Inspirant’s CEO, Meighan Newhouse, is a member of the and a contributing writer. See the article on Forbes or or read it below.
As companies focus more and more on digitization, automation, digital transformation and all the other “-tions,” they are often putting the cart before the horse. They are looking for a panacea that will cure all that ails their organization, and they often look to the marketplace for a technology solution that fits the bill. What they soon find, and what you may have experienced yourself, is that there is no silver-bullet-solution for your organization. A company’s needs are unique, even if its products, services, process breakdowns or personnel issues are not.
In my experience, technology implementations of large-scale solutions bring in some of what an organization needs and a lot of what it doesn’t. This is the buy solution — going to the marketplace for a technology platform that delivers only some of what an organization needs or wants. There are some great off-the-shelf options on the market, but the advent of low-code development has also created the opportunity for companies to build and update custom platforms, often faster, cheaper and with the ability to integrate into the existing tech ecosystem.
Let’s take this concept of off-the-shelf versus customized technology — buy versus build — to our talent. Think about your team. Ideally, organizations are hiring talent that fits in with their culture, core values, mission and vision but, as you might have discovered, no one fits exactly into their job description. All of those skills and requirements hiring managers painstakingly sort out with recruiters never turn out to be the silver-bullet-solution for what the organization truly needs because the needs of your company are constantly evolving.
Similar to buying the off-the-shelf technology solution, you may have had to pay a premium in order to “customize” a team member through additional training or development. Or, perhaps you’ve had to develop some “workarounds,” such as reassigning a deliverable to a more senior employee, or worse — not bringing someone on a project because they have a bad attitude or can’t reliably deliver. The polished job description created for hiring no longer aligns with the daily tasks of the individual after a time, and you’re back to the job board, looking to hire yet another employee for yet another specialized task or project.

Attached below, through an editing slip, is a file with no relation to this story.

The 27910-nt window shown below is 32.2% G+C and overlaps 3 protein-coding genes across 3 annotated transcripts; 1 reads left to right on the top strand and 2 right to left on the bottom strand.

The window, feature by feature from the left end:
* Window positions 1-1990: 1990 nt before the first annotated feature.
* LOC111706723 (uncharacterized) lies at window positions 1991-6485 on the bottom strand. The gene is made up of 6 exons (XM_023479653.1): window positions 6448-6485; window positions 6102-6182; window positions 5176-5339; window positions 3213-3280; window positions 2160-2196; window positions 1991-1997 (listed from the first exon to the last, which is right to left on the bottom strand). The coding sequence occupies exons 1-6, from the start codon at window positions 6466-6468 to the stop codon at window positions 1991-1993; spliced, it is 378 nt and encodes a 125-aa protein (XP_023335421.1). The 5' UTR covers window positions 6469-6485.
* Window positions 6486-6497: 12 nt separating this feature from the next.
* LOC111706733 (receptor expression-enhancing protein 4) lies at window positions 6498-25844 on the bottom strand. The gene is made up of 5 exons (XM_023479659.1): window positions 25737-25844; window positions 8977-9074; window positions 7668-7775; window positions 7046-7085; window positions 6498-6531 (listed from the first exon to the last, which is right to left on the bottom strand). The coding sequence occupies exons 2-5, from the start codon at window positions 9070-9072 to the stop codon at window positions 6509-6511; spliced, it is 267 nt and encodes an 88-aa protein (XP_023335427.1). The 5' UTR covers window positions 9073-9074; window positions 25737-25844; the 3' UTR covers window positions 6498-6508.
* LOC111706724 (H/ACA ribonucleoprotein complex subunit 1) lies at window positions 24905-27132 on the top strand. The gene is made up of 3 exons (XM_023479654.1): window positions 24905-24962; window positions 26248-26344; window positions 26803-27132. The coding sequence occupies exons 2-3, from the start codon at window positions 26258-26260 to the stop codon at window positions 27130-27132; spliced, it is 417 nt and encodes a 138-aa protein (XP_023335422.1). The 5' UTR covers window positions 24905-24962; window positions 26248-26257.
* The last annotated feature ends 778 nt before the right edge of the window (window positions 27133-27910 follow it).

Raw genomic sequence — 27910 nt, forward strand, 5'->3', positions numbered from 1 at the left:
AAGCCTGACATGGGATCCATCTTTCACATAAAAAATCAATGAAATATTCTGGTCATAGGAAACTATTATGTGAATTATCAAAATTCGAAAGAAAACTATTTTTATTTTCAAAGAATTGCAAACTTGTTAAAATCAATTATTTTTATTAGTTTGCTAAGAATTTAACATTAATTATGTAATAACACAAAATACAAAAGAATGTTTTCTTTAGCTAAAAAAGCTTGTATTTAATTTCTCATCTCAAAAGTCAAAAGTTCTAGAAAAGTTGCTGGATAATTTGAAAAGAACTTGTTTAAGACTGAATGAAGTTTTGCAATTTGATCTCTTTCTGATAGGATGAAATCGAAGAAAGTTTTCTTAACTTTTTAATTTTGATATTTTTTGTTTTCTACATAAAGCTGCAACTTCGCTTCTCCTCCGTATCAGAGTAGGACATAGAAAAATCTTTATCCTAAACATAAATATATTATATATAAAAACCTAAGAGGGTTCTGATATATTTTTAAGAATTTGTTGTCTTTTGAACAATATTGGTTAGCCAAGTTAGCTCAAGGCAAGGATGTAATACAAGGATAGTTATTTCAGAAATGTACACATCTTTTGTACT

There is, of course, another way. According to a 2018 Gallup poll, 36% of U.S. workers at the time had a gig work arrangement in some capacity. There is no doubt that two years later, and with the unemployment rates soaring due to Covid-19, this number has exponentially increased. Hiring a highly specialized gig worker is much like building your customized technology solution. Think of it this way: You can source for an individual or team who has the exact specialized needs you are looking to bring in for your project or deliverables. You can build a team of talented independent contractors to either deliver on an entire project or to supplement your team by providing expertise that you may not have the time or resources to build in your existing staff. In my experience, independent workers are highly motivated to keep their skills updated, saving you time and money.
As the pace of change continues to speed up, organizations looking to transform may be more efficient in building technology solutions that can be customized to meet their unique needs, supporting processes and enhancing their value proposition. They may also be more effective in hiring talented gig workers that can deliver specialized skills and services that don’t fit into an outdated job description, either delivering on an entire project or supplementing your existing team.